The Socratic problem results from the inability to determine what, in the writings of Plato, is an accurate portrayal of Socrates' thought and what is the thought of Plato with Socrates as a literary device. Socrates, often credited with founding philosophy and put to death by the democracy of Athens in May, 399 BC, was Plato's teacher and mentor; Plato, like some of his contemporaries, wrote dialogues about his departed teacher.

Most of what we know about Socrates comes from the writings of Plato; however, it is widely believed that only some of Plato's dialogues are verbatim accounts of conversations or unmediated representations of Socrates' thought. Many of the dialogues seem to use Socrates as a device for Plato's thought, and inconsistencies occasionally crop up between Plato and the other accounts of Socrates; for instance, Plato has Socrates constantly denying that he would ever accept money for teaching, while Xenophon's Symposium clearly has Socrates stating that he is paid by students to teach wisdom and this is what he does for a living. Given the apparent evolution of thought in Plato's dialogues from his early years to his middle and later years, it is often believed that the dialogues began to represent less of Socrates and more of Plato as time went on. However, the question of exactly what aspects of Plato's dialogues are representative of Socrates and what are not is far from agreed upon.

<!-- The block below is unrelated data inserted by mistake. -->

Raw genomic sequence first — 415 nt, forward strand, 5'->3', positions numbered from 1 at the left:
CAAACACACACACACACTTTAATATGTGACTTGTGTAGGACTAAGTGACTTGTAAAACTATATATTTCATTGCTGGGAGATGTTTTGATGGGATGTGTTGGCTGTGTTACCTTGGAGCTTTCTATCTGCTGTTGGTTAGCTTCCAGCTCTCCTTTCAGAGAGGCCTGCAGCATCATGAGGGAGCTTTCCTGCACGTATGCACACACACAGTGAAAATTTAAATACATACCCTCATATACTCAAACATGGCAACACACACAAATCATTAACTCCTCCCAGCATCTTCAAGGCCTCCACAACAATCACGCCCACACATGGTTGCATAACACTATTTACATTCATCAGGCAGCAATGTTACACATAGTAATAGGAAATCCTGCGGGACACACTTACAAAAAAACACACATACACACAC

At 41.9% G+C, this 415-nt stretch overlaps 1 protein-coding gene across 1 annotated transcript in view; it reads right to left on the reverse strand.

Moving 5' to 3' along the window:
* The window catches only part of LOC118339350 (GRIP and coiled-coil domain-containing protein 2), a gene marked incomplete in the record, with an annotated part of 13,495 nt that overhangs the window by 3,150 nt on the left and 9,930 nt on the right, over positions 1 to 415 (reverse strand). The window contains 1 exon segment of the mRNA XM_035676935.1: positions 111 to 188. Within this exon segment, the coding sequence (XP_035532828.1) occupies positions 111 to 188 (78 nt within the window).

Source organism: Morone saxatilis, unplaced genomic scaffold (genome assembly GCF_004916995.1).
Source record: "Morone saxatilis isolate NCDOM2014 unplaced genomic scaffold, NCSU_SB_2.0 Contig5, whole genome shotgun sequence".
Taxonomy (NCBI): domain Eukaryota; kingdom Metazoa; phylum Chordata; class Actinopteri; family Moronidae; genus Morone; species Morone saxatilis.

Karl Popper treats the Socratic problem in his first book of The Open Society and Its Enemies (1945).

Ancient Greece

Science, Technology , Medicine , Warfare, , Biographies , Life , Cities/Places/Maps , Arts , Literature , Philosophy ,Olympics, Mythology , History , Images

Medieval Greece / Byzantine Empire

Science, Technology, Arts, , Warfare , Literature, Biographies, Icons, History

Modern Greece

Cities, Islands, Regions, Fauna/Flora ,Biographies , History , Warfare, Science/Technology, Literature, Music , Arts , Film/Actors , Sport , Fashion



Greek-Library - Scientific Library

Retrieved from ""
All text is available under the terms of the GNU Free Documentation License




Hellenica World